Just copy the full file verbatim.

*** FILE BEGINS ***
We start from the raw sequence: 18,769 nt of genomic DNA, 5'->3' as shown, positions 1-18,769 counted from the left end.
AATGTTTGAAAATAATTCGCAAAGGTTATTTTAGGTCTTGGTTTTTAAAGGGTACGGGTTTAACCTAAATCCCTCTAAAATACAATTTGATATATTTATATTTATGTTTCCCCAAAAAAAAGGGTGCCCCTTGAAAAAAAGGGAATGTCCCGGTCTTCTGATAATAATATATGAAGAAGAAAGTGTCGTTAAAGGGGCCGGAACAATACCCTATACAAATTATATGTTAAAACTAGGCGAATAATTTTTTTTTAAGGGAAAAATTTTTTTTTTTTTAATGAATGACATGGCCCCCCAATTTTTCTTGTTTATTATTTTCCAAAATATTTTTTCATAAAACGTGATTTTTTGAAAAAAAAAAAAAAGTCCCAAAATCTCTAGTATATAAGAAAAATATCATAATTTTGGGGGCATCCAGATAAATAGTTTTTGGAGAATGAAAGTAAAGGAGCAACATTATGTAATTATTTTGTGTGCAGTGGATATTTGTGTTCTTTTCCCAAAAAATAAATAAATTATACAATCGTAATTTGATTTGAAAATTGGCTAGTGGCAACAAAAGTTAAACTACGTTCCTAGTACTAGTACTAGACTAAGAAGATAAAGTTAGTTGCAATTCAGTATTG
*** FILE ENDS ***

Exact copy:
We start from the raw sequence: 18,769 nt of genomic DNA, 5'->3' as shown, positions 1-18,769 counted from the left end.
AATGTTTGAAAATAATTCGCAAAGGTTATTTTAGGTCTTGGTTTTTAAAGGGTACGGGTTTAACCTAAATCCCTCTAAAATACAATTTGATATATTTATATTTATGTTTCCCCAAAAAAAAGGGTGCCCCTTGAAAAAAAGGGAATGTCCCGGTCTTCTGATAATAATATATGAAGAAGAAAGTGTCGTTAAAGGGGCCGGAACAATACCCTATACAAATTATATGTTAAAACTAGGCGAATAATTTTTTTTTAAGGGAAAAATTTTTTTTTTTTTAATGAATGACATGGCCCCCCAATTTTTCTTGTTTATTATTTTCCAAAATATTTTTTCATAAAACGTGATTTTTTGAAAAAAAAAAAAAAGTCCCAAAATCTCTAGTATATAAGAAAAATATCATAATTTTGGGGGCATCCAGATAAATAGTTTTTGGAGAATGAAAGTAAAGGAGCAACATTATGTAATTATTTTGTGTGCAGTGGATATTTGTGTTCTTTTCCCAAAAAATAAATAAATTATACAATCGTAATTTGATTTGAAAATTGGCTAGTGGCAACAAAAGTTAAACTACGTTCCTAGTACTAGTACTAGACTAAGAAGATAAAGTTAGTTGCAATTCAGTATTG